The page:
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When you first meet someone and if you eventually get married, everything is bright and the possibilities seem endless. As life goes on, it’s easy to get caught up in the day-to-day busy-ness. Before long, you’ve got mortgage payments, car bills, kids — and maybe credit challenges.

If I could tell every newly married couple one important thing it would be this: Talk about finances early and often. It’s a good idea to keep the lines of communication open, so you can try to understand your partner’s upbringing (because that will illuminate how they handle money), and I also believe you should each maintain your own credit.

Money isn’t everything, of course, but it is pretty important when it comes to paying the bills and making sure there’s food on the table. And a newly married couple often pools their resources (like shared bank accounts and co-signed loans) to provide for the family. Additionally, it’s a myth that once you get married, your credit and your partner’s credit is combined — rather, people keep their own credit.

Why Money Talks Are Important

We know that not all marriages work out as expected and divorce is an unfortunate reality at times. You never go into marriage wanting to get divorced, but it does happen.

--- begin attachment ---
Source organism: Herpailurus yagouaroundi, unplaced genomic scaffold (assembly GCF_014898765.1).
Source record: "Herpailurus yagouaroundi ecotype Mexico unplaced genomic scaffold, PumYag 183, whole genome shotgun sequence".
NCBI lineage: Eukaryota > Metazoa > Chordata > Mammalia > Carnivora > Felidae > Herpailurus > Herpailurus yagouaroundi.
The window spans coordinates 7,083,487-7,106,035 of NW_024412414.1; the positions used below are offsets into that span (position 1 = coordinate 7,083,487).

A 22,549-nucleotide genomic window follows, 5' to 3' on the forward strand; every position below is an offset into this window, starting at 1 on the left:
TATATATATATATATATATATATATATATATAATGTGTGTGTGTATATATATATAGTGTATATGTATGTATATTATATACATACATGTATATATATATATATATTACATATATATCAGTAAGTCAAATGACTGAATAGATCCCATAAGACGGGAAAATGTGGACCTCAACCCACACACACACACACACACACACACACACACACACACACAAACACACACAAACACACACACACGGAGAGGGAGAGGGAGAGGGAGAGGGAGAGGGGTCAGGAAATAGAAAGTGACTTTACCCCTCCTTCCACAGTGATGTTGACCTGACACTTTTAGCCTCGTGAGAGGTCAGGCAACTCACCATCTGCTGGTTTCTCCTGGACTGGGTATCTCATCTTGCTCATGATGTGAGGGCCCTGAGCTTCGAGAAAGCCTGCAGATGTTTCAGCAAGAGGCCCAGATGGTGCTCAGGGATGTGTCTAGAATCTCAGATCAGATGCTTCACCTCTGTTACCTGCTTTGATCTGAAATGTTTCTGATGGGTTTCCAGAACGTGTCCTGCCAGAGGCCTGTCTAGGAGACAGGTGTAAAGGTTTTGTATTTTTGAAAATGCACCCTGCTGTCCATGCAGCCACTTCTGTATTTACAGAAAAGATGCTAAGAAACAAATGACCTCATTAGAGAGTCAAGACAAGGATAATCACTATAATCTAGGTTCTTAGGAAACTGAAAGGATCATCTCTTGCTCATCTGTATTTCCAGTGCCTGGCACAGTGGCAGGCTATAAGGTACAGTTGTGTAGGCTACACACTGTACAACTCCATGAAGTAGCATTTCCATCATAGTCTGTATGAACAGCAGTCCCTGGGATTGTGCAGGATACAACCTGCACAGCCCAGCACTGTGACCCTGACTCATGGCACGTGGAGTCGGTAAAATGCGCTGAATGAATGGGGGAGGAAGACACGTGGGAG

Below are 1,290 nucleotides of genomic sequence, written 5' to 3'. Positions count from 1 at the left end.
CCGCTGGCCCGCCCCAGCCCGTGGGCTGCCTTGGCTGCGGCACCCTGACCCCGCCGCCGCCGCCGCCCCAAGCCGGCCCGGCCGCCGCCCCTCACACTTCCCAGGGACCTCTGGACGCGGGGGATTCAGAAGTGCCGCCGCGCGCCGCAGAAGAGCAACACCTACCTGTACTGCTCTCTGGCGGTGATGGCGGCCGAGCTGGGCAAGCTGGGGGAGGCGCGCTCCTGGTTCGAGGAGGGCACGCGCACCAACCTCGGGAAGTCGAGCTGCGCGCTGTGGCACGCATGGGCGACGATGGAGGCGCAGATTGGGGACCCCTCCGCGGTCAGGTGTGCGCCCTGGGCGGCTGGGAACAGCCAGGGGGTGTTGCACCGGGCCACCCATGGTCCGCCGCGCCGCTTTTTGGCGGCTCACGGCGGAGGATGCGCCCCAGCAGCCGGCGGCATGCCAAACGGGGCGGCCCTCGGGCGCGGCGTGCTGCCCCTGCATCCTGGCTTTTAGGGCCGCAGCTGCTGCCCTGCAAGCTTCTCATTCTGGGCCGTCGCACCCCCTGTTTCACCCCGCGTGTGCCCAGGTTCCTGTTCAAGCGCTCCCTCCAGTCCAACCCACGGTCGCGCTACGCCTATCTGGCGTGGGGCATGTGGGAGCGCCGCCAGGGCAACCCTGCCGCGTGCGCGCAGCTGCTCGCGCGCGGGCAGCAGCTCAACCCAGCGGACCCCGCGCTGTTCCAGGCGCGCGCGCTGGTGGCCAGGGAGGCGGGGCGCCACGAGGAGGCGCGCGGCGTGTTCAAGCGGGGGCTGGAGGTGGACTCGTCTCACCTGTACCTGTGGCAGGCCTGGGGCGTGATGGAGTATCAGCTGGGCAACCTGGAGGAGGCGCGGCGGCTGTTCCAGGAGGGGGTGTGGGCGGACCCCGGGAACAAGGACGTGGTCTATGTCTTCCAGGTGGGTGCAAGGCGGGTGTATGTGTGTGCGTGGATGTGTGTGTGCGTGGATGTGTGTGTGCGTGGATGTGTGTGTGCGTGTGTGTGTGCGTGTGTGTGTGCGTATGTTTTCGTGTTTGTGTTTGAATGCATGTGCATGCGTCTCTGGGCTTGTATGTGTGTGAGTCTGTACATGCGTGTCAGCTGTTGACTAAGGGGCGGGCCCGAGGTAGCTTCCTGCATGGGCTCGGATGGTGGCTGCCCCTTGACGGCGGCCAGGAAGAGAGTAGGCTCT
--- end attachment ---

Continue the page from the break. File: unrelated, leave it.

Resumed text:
And if a divorce does take place, finances will play a major role.

  • Finances are often one of the biggest causes of divorce as couples discover they simply don’t agree on how money should be spent.
  • During the divorce process, finances can continue to be a major cause of problems as the couple tries to separate assets and split them between each individual.
  • After the divorce, it can be difficult to move on with strained finances. In some ways, your finances can be “haunted” for years by your divorce.

For that reason, I urge every married person to talk openly and honestly with their partner about finances before and during marriage.

Having a Strong Credit Score

In additional to that, I also encourage every individual to maintain healthy credit. Because credit scores do not combine in a marriage, your individual healthy credit will help you get the things you need (such as a house, car and maybe college for yourselves or children).

But if a divorce should occur — of course, you hope it doesn’t, but if it should happen — your healthy credit is one of the best ways to get through the transition. With healthy credit, you’ll have a stronger financial foundation to help you land on your feet. You’ll also be more readily able to shake off the financial burden that can occur during and after a divorce.

I firmly believe that a healthy marriage, and even a healthy divorce, are partly the result of healthy credit. To get started, you and your spouse can take a look at your free credit report summary, updated every 14 days, on Credit.com. This will give each of you an idea of where you currently stand, as well as areas that may need attention to help you improve your credit score.

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